2. I barely knew Pete, though his passing has left me feeling empty on this grey, wet morning. Thank you for sharing a glimpse into your ramblings with Pete.

    Liked by 1 person

  3. Thanks for highlighting Pete and his role model influence. I didn’t know Pete and I only lived in the DC metro area from 2012 to 2015. As a cyclist, I certainly knew of him and even managed to join in and survive a Kill Bill ride. Just a few months ago I was explaining to my wife how this larger than life person always managed to de-escalate confrontations on the bike. And how I admired him for that ability that I clearly lack. His legendary willingness to give and support others on and off the bike is only matched by his feats on the bike…and all that without any hint of ego. Rather love. I for one will try my best to “be like Dirt.” We should all try to “be like Dirt,” and then maybe we can collectively fill the void of love and positivity that he leaves behind.

    Liked by 1 person

  4. Thank you for this perfect tribute. I’ve been remembering my favorite Pete story (his own account; I’d love to have seen this): When his dog was too old to chase bunnies on his own, Pete stuck him in a trailer and took him to the park. Every time the dog spotted a rabbit, he’d bark his head off, and Pete chased after the rabbit with (presumably) happy dog in tow.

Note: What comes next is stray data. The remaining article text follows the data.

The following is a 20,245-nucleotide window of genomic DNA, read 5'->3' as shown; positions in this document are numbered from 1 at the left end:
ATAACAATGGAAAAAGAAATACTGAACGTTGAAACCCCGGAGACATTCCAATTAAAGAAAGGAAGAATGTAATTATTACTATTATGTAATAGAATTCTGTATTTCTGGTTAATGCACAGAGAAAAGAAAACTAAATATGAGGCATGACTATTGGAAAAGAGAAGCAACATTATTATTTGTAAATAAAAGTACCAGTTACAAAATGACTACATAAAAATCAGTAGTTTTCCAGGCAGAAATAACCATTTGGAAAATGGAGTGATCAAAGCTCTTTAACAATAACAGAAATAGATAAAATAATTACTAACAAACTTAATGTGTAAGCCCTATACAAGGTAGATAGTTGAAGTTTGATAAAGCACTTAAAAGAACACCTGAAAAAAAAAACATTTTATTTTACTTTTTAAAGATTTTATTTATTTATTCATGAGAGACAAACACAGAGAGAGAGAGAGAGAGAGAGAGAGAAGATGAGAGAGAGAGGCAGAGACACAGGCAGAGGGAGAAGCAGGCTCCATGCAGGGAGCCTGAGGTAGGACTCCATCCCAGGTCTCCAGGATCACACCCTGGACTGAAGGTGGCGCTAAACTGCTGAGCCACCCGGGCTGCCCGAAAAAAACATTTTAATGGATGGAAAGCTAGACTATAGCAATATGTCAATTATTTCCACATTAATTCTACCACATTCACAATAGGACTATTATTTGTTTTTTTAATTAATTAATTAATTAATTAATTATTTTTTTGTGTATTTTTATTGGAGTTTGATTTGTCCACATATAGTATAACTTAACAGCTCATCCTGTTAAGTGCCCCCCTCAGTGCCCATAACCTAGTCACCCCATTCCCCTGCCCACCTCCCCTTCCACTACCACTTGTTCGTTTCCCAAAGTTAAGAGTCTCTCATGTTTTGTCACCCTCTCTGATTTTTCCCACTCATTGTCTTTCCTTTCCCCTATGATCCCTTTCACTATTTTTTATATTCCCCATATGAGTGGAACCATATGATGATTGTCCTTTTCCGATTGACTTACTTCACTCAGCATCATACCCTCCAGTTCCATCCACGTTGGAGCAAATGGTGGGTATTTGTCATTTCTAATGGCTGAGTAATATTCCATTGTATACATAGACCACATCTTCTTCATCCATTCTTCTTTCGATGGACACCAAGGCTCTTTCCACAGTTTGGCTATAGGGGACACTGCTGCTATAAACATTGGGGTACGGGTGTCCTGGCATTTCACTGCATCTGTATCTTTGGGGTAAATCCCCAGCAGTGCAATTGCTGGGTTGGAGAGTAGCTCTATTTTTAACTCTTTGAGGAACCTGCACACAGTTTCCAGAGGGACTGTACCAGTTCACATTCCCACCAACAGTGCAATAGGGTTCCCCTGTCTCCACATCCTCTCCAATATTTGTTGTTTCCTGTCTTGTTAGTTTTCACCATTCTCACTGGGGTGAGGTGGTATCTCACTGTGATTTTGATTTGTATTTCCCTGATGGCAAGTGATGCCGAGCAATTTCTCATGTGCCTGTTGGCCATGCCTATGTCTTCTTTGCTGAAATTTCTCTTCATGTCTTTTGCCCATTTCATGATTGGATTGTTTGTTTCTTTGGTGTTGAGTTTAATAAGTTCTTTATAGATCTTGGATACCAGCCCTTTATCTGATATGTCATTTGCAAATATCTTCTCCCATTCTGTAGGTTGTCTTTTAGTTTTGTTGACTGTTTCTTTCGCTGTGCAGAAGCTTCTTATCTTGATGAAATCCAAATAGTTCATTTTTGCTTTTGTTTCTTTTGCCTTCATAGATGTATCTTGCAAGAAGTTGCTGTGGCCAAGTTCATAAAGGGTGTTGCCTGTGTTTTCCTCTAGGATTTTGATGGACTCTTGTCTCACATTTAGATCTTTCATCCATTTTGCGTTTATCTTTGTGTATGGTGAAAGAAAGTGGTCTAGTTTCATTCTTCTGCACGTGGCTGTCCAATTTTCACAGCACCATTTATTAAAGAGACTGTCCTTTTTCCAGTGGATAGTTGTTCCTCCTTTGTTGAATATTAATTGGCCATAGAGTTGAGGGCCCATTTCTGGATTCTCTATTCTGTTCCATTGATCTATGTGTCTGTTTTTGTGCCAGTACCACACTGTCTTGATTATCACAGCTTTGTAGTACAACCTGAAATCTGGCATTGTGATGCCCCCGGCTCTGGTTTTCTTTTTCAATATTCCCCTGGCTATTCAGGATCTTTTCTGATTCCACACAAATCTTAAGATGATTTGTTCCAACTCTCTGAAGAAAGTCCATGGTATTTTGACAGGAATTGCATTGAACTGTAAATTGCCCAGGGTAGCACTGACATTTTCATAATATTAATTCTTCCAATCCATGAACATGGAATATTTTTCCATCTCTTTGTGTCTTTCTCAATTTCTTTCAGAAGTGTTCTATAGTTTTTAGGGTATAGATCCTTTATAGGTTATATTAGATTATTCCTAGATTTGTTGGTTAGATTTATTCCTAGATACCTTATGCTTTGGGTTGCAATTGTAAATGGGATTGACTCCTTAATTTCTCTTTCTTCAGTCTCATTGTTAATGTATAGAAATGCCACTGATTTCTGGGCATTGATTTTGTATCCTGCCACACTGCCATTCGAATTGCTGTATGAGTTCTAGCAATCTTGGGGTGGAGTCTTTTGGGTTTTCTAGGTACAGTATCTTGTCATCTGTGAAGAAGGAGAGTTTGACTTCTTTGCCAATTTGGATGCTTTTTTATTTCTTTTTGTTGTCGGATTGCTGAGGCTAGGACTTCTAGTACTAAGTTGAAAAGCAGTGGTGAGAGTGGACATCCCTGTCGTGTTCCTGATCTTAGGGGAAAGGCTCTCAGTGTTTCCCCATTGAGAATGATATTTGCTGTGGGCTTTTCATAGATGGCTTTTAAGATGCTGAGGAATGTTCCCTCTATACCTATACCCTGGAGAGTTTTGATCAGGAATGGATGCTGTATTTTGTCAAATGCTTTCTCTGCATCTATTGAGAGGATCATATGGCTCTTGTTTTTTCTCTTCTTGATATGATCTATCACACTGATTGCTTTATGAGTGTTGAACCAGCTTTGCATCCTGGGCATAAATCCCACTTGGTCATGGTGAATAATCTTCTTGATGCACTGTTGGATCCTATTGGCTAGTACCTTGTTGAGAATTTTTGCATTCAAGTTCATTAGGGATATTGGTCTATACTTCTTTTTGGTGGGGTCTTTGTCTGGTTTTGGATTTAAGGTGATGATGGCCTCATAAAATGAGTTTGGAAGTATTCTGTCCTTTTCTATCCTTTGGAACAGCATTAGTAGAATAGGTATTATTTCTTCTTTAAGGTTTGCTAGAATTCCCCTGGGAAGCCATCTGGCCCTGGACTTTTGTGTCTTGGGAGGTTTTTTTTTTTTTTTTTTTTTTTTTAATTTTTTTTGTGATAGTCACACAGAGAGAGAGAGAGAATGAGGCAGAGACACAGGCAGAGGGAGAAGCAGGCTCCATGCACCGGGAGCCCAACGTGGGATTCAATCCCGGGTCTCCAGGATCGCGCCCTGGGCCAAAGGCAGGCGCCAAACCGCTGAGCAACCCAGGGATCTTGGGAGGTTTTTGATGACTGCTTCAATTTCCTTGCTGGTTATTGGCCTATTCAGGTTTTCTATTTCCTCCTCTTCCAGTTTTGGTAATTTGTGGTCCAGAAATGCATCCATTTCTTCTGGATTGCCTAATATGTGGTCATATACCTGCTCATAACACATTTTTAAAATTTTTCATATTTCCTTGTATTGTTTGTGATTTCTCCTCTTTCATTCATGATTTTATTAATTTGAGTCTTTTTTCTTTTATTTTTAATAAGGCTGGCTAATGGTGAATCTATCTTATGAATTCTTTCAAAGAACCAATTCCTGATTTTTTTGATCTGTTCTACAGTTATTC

I lost touch since I moved away, but Pete’s been a role model since the day I met him.

    I’ll cherish the Hello Kitty duct tape on my bike forever.

    Liked by 1 person

  5. Beautifully said Chris, and thank god for amazing humans such as yourself who reflect all that is Pete – I’m struggling so much with this… having returned to the area recently I had my mind set on so many more coffee ramblings about F1 and awesome 80’s bands (and bad ones), old Italian bikes, and our shared love of Campy, drinking bourbon and waxing poetic about Ditto machines and other stupid nostalgia… I can’t believe he’s gone. He sold Lillian her fist bike about 4 months ago and I’ll cherish every moment the three of us ride together – Lillian crushing the knee high socks, me getting dropped, and Pete on our shoulders – probably taking dangerous panda pics. Love to everyone. – Dickie


  6. I’ve read and re-read this post many times. You put into words everything I have been feeling but couldn’t describe. My experiences with cycling closely mirror yours, but change the date to 2014. Pete introduced me to gravel, group rides, my first century (on gravel with the complete wrong bike for the job), “ride to the ride,” Tuesday Hills, big stupid rides (I think half the century+ rides I’ve done Pete was involved), blasting inappropriate music at max volume while riding, wine stops, telling your friends they are loved, sweaty hugs, how to know your limits, and sometimes it is ok to quit a race. I once told Pete “I liked riding bikes, you taught me to love them.” The first time I was hit badly by a car I got a text from Pete checking on me (and almost daily checking in after that). I still don’t know how he even found out, I was barely back from the hospital! I guess what I’m trying to say is I miss my friend and mentor. Thank you for writing such wonderful words. You are loved.

    Liked by 1 person

      1. I thought about it and realized we are friends thanks to Pete. I met you on Kill Bill 2015. Let’s do an absurd and stupid ride sometime soon!